Laborantin-Hs brings the following to the experimenter:

With releasing Laborantin for free and under an open-source license, our goal is to make sure that your precious expert time is used in productive efforts. This is not a purely altruistic goal because I want to benefit from your good science asap. Another goal of Laborantin is to empower scientists who want to open their code and datasets more easily than possible nowadays.

Historical anecdote

A pattern I started with, and that I have seen often while observing my peers is to encode parameters in filename such as process_A_parameterX1.dat to store a data result and process_A_parameterX2.dat. For instance ping_grenouille.com_1500.dat. Such a scheme is okay for a first shot but quickly becomes opaque past a few parameters, or when you have special characters in string parameters. Plus, with evolving version of process A into finer and finer refinements a whole genealogy of experiments unrolls and the number of required result files explodes. A similar effect happens as the number of result files needed grows or as the number of parameters increases.

After failing to manage sound experiments with mere bash scripts encoding parameters in filenames, an obvious next step is to use a build system such as make to run experiments. Makefiles help, but they only work for so long. Make is a build system for managing dependencies in a build process. I think you can use make to explore a set of parameters, but it looks totally unnatural to write rules for encoding and decoding parameters in filenames. In the end, your Makefile is barely decipherable and you need the Rosetta stone to remember what %< means because your web search engine will simply ignore the glyph. Thus, documenting the experiments while evolving the set of experiments quickly becomes painful. You can try to work around by combining make with shell scripts and environment variables but the coupling between different files becomes so tight that your experiment project is impossible to maintain and it will fail in absurd and totally obscure manner. Similarly, I let you imagine how annoying it is, when you spent a full day writing and debugging your Makefile and it turns out you need to spend another day to make sure make clean does not wipe all your results because you had an experiment crash.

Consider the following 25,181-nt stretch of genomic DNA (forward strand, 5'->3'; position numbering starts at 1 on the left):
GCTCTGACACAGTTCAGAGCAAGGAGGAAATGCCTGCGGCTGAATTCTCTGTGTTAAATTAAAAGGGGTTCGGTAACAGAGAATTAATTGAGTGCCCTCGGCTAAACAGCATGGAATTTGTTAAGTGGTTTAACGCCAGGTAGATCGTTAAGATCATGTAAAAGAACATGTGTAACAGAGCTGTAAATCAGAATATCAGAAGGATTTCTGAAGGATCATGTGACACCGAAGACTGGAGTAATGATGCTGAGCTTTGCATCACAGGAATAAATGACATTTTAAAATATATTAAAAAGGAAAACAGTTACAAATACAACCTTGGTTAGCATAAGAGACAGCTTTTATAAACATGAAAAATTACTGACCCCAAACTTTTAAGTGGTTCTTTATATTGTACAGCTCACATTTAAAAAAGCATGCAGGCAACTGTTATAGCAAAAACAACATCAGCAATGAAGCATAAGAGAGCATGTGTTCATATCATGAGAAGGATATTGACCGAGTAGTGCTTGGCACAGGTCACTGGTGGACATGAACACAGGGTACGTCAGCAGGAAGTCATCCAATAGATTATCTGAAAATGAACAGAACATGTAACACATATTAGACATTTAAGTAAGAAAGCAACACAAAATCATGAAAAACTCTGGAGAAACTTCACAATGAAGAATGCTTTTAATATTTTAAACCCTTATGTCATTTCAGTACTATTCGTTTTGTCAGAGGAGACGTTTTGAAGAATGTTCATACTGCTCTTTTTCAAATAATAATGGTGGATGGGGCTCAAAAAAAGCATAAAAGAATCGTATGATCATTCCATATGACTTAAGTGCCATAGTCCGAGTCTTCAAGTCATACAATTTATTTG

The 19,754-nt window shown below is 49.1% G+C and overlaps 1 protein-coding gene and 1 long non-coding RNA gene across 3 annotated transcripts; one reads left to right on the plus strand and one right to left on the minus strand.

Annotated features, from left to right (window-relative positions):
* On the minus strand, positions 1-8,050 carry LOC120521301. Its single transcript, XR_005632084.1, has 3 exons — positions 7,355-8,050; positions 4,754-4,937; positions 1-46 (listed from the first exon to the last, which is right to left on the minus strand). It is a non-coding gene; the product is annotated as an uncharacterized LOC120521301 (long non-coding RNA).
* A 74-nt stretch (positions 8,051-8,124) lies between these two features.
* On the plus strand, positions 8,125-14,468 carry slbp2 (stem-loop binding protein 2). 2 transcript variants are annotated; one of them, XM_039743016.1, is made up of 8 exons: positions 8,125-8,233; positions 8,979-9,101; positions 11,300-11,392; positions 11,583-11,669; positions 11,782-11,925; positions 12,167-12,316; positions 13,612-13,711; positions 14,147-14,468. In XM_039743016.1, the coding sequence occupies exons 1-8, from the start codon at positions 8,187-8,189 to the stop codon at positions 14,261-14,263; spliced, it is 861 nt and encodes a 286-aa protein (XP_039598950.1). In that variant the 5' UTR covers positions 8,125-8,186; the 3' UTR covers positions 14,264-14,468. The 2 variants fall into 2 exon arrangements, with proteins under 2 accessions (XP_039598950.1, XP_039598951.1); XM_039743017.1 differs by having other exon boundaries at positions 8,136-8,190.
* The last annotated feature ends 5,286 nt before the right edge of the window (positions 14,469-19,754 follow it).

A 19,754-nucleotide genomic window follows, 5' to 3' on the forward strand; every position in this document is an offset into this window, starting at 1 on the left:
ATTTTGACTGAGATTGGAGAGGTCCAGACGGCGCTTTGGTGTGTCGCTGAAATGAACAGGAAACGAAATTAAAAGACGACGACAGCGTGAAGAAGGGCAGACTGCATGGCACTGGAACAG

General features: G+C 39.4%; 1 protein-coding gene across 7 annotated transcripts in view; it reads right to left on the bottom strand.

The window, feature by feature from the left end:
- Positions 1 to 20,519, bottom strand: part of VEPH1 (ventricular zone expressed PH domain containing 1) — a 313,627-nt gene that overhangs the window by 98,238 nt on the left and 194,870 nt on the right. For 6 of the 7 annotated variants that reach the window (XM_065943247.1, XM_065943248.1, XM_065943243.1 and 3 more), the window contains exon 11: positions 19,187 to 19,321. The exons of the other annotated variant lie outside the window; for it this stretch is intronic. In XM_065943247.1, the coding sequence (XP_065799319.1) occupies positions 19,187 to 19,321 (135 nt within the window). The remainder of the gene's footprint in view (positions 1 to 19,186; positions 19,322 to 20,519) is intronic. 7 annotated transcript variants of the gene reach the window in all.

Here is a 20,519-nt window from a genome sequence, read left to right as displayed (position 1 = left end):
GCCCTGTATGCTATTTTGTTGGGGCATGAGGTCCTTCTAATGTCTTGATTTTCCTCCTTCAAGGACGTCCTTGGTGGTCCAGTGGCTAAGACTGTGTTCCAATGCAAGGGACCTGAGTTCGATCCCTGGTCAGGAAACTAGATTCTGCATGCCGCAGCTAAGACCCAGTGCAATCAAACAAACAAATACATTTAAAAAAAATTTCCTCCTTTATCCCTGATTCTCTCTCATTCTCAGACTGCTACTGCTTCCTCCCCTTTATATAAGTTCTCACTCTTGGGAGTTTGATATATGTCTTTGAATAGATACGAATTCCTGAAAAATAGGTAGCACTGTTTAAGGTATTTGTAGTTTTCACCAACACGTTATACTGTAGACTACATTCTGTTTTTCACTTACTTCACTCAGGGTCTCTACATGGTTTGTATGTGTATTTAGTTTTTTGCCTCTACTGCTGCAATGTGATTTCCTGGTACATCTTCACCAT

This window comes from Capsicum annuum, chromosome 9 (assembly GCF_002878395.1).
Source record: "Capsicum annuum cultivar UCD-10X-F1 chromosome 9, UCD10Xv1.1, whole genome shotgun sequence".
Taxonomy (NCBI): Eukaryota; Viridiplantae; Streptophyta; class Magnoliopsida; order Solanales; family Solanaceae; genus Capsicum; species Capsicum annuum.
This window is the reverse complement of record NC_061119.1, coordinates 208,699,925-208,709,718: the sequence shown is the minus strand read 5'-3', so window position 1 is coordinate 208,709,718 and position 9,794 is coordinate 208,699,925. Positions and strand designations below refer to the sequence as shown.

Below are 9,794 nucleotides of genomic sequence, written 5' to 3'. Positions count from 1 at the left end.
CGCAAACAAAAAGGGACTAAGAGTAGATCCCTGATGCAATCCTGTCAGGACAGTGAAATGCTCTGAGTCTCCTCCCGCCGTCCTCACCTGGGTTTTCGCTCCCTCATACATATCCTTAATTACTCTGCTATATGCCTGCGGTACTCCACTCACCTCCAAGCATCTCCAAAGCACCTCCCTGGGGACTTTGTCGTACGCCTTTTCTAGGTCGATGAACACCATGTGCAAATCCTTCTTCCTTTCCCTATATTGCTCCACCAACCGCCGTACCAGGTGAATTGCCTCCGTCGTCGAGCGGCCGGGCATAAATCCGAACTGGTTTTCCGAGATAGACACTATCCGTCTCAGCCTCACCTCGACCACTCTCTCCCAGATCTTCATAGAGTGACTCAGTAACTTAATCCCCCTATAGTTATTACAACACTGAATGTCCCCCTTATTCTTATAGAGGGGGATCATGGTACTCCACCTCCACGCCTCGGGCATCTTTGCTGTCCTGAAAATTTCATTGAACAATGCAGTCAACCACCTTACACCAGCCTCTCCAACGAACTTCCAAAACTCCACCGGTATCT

The only way around managing results for an exploding parameter space is to use a sort of database, and to let the computer manage the database. If you ever start encoding parameters values or experiment names in filenames, you are doing it wrong. It is exactly the same as that using a spoon to drive a screw: it works but it is a lot of effort. Laborantin is out, free, and open-source: use it, fork it, or clone it.

Roadmap

TODO